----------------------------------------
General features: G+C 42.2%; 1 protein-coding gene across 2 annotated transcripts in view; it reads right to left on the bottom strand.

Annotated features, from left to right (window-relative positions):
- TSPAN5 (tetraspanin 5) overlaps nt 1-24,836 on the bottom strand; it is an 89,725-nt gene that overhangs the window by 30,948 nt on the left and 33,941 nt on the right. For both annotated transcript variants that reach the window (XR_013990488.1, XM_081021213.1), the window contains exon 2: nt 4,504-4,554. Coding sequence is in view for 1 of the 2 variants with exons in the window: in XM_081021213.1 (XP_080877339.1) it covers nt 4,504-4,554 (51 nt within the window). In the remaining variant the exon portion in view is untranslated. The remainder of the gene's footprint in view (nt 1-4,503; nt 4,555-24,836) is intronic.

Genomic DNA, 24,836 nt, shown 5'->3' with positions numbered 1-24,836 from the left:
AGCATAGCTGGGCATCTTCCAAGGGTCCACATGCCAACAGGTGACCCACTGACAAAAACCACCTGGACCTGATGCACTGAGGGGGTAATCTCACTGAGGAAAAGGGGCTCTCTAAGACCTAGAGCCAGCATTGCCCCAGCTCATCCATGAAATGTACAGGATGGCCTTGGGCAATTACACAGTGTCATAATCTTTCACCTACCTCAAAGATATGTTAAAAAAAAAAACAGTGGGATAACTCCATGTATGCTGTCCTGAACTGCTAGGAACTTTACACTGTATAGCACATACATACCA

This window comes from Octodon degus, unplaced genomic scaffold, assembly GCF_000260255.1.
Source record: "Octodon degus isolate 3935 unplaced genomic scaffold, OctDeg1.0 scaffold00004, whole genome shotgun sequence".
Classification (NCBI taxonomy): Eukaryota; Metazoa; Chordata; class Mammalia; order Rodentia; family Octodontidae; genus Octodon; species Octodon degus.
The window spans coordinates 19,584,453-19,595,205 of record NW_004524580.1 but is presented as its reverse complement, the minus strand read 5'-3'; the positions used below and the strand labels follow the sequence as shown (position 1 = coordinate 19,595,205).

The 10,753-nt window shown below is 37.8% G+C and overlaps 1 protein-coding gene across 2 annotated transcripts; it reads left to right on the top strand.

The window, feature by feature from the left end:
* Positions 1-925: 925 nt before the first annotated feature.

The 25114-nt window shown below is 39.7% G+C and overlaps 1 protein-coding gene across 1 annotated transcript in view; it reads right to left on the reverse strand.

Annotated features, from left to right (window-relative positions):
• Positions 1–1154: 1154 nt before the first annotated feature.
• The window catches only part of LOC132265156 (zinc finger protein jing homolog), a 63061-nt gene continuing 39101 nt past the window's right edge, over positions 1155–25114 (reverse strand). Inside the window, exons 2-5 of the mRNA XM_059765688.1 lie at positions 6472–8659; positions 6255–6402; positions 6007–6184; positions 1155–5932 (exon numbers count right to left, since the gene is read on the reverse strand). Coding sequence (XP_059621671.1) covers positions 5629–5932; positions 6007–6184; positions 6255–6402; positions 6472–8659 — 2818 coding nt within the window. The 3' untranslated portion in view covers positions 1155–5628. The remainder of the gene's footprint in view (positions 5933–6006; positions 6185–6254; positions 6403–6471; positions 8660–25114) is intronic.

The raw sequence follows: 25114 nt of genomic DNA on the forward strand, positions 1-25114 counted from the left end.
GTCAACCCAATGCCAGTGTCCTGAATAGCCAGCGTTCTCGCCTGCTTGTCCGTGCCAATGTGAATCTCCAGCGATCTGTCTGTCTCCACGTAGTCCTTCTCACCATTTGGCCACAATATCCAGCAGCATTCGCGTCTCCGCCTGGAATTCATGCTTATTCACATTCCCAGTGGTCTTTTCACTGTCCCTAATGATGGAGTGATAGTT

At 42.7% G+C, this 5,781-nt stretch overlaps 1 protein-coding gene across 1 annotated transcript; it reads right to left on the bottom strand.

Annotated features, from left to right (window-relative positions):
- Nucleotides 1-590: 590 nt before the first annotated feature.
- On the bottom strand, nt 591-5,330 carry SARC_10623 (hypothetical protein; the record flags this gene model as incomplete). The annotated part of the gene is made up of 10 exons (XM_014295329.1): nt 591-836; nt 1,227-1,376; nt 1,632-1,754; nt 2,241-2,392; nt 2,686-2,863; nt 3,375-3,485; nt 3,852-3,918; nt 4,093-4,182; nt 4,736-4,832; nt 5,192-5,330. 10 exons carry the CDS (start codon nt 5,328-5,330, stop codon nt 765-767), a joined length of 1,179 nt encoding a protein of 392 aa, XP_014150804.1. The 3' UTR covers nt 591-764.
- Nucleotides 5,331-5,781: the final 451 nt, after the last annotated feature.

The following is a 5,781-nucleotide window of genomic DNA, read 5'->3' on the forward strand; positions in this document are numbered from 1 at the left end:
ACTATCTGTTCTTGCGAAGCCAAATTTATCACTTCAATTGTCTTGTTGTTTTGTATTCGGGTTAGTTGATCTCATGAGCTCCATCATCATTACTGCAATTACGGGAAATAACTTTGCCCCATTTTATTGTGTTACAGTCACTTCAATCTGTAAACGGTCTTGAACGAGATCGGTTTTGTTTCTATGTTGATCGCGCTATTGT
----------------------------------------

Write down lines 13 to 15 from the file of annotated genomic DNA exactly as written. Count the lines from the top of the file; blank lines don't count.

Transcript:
The 25114-nt window shown below is 39.7% G+C and overlaps 1 protein-coding gene across 1 annotated transcript in view; it reads right to left on the reverse strand.

Annotated features, from left to right (window-relative positions):
• Positions 1–1154: 1154 nt before the first annotated feature.